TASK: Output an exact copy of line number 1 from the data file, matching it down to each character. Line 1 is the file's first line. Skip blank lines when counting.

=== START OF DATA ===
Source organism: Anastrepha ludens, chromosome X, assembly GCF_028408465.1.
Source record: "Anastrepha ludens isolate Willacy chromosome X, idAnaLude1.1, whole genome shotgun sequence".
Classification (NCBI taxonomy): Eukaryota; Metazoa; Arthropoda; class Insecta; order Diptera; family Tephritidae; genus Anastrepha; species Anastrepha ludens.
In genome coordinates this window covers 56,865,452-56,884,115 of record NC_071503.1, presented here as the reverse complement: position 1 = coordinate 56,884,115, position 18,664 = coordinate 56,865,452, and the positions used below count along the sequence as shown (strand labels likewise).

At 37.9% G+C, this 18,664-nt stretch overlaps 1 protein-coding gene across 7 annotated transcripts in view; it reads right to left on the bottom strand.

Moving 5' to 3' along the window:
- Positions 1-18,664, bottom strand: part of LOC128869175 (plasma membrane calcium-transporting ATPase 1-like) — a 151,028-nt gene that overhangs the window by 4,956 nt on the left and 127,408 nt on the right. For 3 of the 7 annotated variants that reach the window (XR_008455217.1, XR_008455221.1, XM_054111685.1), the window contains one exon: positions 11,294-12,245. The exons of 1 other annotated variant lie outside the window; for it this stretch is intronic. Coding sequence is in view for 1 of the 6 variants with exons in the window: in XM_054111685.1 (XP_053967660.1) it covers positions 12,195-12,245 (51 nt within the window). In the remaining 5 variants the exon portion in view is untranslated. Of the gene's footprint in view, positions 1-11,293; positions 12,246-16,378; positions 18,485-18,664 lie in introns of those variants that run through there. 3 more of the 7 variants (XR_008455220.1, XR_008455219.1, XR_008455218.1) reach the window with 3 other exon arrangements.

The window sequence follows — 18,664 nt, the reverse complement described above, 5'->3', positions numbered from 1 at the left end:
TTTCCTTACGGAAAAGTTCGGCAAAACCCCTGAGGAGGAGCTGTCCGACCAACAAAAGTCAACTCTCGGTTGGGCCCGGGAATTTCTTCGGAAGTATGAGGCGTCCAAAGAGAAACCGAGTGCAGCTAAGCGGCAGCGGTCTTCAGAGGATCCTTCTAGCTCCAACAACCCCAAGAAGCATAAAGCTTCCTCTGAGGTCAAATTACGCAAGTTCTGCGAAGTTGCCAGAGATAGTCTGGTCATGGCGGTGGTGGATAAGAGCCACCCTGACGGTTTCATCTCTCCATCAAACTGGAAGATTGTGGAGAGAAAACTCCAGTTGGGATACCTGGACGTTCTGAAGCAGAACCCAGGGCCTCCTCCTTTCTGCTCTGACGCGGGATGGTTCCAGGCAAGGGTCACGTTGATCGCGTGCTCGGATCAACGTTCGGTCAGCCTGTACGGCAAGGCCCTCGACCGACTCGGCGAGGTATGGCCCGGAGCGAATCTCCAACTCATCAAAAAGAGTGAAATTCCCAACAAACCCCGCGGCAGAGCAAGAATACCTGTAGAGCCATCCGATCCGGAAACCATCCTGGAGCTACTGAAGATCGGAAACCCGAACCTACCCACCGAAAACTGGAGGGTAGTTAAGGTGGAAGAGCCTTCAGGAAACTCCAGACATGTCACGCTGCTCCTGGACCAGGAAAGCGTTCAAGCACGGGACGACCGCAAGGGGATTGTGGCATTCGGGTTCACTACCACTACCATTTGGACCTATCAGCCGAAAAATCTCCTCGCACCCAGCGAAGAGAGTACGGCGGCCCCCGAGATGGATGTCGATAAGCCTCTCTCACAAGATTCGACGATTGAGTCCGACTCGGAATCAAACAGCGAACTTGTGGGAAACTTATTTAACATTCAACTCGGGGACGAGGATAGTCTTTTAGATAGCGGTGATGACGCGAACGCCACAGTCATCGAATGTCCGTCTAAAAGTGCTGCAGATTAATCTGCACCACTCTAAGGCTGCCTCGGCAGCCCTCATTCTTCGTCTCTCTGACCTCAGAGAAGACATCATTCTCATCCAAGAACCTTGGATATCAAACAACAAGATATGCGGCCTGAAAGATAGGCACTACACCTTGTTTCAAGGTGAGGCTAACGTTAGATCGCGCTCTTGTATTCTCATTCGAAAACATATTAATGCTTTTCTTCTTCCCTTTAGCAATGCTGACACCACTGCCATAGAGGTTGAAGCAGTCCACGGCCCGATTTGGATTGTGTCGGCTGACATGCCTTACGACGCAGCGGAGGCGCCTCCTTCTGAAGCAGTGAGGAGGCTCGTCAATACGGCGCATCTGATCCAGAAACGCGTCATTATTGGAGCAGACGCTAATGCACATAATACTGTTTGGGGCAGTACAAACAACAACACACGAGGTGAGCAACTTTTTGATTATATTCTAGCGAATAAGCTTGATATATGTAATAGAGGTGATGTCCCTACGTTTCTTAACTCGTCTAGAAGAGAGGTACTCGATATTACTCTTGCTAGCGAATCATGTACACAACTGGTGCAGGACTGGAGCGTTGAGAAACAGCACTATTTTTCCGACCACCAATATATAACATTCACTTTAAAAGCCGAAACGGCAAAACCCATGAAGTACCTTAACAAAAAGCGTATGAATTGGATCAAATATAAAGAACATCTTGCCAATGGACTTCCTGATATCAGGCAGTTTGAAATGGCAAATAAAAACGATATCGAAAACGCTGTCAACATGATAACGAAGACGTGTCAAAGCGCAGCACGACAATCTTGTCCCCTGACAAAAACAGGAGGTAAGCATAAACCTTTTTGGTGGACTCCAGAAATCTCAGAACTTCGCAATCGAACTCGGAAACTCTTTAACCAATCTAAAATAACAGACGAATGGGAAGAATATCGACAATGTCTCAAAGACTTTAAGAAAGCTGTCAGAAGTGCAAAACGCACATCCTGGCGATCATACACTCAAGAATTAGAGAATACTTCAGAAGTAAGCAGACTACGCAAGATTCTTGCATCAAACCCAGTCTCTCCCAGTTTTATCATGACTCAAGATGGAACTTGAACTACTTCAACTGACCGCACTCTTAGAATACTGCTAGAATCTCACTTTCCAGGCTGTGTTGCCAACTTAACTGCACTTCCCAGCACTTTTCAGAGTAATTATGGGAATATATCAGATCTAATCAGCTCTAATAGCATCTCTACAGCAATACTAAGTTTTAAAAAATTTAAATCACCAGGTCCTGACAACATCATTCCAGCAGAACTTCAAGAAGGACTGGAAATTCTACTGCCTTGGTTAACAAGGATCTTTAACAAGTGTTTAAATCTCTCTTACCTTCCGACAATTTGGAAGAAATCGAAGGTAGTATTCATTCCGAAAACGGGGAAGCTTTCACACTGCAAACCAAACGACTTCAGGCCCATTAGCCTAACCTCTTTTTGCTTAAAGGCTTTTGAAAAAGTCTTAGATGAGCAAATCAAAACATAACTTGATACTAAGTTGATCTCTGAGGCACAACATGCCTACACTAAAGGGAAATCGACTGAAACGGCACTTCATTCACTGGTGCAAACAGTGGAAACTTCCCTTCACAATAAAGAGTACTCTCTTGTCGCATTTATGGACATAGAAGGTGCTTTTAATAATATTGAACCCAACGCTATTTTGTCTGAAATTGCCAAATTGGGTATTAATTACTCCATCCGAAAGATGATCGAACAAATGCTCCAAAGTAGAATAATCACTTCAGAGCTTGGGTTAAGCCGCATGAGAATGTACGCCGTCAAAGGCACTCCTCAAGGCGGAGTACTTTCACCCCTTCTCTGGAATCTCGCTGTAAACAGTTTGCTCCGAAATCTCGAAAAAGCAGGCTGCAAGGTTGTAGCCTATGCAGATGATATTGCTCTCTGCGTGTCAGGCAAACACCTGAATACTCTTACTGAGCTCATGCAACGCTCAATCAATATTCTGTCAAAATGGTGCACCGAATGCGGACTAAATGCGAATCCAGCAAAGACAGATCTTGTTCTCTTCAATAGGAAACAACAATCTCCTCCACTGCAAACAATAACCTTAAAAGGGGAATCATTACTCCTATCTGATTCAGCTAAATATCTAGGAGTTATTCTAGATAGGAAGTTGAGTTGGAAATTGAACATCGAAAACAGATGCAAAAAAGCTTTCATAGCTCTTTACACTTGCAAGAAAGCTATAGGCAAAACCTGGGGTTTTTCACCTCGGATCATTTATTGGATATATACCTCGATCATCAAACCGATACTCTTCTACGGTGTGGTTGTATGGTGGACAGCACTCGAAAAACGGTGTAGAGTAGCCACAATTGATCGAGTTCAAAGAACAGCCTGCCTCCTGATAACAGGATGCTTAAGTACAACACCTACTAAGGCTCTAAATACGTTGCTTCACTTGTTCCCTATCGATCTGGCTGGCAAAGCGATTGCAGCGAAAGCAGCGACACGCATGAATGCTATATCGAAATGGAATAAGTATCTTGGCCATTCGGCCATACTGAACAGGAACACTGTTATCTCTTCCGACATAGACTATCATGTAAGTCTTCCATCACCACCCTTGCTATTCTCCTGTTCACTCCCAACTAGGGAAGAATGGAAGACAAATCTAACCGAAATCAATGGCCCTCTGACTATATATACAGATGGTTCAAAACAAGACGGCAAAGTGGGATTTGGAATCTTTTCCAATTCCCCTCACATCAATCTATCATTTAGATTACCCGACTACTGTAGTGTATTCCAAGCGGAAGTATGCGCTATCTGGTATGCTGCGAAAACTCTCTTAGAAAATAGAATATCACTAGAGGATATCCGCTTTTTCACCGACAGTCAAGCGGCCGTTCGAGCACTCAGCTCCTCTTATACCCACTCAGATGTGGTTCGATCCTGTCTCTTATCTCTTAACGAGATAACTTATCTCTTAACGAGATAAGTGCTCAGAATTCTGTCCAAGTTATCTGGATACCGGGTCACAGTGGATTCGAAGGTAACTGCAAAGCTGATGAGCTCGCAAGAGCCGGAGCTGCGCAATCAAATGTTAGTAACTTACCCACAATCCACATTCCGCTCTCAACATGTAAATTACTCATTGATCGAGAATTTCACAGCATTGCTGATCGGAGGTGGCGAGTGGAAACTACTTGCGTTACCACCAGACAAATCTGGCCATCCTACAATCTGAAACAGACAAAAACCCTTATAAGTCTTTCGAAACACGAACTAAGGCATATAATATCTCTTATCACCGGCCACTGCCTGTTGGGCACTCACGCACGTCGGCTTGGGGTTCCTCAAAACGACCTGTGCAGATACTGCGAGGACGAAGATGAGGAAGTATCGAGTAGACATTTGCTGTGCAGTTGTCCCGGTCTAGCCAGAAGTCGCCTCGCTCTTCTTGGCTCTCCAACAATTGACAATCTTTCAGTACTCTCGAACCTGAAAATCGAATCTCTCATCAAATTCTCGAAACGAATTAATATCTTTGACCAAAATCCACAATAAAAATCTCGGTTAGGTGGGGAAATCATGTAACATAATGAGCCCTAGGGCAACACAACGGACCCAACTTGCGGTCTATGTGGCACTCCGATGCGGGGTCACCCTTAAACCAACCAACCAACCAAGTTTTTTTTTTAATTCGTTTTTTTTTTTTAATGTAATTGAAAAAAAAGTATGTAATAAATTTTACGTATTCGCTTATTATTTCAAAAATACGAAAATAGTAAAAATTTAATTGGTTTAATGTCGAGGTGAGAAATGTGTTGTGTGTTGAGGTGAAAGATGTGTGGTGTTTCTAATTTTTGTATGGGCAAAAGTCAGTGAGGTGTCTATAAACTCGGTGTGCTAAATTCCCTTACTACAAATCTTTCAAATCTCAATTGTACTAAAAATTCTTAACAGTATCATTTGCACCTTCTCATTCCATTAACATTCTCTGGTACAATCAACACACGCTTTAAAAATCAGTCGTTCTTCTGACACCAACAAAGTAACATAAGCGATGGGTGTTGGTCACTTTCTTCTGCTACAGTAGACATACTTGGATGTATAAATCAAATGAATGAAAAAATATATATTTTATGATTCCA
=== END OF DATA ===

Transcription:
Source organism: Anastrepha ludens, chromosome X, assembly GCF_028408465.1.